NEDARIM 2-5 - Two weeks of study material have been dedicated by Mrs. Estanne Abraham Fawer to honor the eighth Yahrzeit of her father, Rav Mordechai ben Eliezer Zvi (Rabbi Morton Weiner) Z'L, who passed away on 18 Teves 5760. May the merit of supporting and advancing Dafyomi study -- which was so important to him -- during the weeks of his Yahrzeit serve as an Iluy for his Neshamah.

QUESTION: The Gemara explains that the Mishnah prefers to teach laws derived through a Derashah (and which are not written explicitly in the Torah). The Gemara in Yevamos (2b) states that this is because laws derived by the Rabanan through a Derashah "are beloved" to the Tana. (See also Bava Kama 17b and Bava Basra 108b.)
However, the opposite idea is expressed elsewhere in the Gemara. In Bava Metzia (95b), the Gemara explains that the Mishnah there (94a) mentions only the law which the Torah writes explicitly, and it does not mention the law which is derived through a Derashah. How are these contradictory statements to be reconciled? (MAHARATZ CHAYOS to Bava Metzia 95b)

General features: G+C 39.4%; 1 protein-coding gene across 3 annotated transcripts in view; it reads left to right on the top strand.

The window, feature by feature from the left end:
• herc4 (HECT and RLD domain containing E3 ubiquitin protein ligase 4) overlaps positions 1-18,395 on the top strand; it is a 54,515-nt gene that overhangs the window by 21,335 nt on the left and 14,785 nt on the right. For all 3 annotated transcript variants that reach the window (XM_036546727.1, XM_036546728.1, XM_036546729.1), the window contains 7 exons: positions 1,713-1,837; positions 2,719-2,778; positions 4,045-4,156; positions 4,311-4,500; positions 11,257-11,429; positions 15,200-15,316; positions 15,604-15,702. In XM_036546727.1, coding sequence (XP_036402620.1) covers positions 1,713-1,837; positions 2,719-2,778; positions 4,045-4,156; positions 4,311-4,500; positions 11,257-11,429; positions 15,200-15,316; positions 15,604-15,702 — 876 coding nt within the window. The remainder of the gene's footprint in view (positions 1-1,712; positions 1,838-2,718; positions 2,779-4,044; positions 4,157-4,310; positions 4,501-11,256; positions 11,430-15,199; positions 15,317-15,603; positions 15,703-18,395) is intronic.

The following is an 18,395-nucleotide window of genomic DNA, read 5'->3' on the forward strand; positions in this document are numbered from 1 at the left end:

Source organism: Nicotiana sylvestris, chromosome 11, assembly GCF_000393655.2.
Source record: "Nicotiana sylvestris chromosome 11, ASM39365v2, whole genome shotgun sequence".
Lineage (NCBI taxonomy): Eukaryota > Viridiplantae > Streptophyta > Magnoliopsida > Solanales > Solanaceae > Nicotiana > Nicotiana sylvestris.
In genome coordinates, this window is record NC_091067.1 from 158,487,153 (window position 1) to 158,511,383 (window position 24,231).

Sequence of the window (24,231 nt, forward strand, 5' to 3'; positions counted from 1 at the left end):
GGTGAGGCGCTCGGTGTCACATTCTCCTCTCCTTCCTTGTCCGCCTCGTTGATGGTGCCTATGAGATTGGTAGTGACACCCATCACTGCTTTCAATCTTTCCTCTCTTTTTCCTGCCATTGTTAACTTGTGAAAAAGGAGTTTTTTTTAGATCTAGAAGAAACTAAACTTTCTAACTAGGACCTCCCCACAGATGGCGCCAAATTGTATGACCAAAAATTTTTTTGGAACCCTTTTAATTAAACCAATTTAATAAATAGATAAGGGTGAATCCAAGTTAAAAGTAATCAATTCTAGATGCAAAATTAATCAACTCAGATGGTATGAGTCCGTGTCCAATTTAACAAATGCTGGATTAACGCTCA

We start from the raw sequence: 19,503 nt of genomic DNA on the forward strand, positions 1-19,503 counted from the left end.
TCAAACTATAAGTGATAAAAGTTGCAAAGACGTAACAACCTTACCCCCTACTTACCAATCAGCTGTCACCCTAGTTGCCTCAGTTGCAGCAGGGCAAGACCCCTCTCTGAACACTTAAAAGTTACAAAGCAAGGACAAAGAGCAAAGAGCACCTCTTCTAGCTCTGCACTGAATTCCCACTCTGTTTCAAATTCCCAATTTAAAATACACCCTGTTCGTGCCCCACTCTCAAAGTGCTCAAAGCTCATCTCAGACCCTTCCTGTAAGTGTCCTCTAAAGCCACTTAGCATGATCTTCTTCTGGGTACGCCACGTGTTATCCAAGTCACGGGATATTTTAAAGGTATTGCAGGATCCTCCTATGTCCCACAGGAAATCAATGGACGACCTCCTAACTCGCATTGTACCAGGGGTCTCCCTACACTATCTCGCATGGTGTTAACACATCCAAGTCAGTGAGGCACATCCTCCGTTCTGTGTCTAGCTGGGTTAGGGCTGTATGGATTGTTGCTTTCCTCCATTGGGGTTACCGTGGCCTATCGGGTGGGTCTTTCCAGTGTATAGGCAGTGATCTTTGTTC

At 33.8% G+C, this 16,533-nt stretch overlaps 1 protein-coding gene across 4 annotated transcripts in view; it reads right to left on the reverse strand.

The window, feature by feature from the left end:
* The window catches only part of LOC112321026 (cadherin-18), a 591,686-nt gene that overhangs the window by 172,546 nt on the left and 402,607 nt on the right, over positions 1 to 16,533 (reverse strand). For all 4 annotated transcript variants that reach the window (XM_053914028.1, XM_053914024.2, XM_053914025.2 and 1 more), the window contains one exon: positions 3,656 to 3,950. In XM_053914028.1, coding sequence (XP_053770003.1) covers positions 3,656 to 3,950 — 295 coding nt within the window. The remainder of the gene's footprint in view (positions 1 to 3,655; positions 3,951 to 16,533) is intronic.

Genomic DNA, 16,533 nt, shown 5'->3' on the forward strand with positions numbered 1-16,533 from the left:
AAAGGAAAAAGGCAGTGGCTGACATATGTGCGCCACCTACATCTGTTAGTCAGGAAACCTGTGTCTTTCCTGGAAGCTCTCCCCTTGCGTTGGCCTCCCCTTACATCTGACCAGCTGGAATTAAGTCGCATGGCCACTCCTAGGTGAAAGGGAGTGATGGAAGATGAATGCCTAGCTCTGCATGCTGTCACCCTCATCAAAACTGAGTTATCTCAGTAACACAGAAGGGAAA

ANSWER: The MAHARATZ CHAYOS answers that the Mishnah here in Nedarim (and in Yevamos) teaches both Halachos -- that which is derived through a Derashah and that which is written explicitly in the Torah. Its preference for a law derived through a Derashah is expressed by teaching that law first. The Maharatz Chayos explains this preference based on the words of RAV MOSHE KAZIS (in SEFER KIN'AS SOFRIM and as cited by the YAD MALACHI #11), who asks why the Gemara in Yevamos says that "since it is derived through a Derashah, it is beloved" and does not say that it is "more important." He explains that a law which the Rabanan derive through their own toil in applying the methods of Halachic derivation is more cherished and beloved to them because of the effort exerted. Based on this, the Maharatz Chayos explains that where the Tana lists both laws, he prefers to mention the one that is "beloved to him" first. That law, however, is not necessarily more important than a law written explicitly in the Torah; it is merely more beloved. In contrast, the Mishnah in Bava Metzia mentions only one law, and thus it chooses the law which is written explicitly in the Torah, for that law indeed is "more important."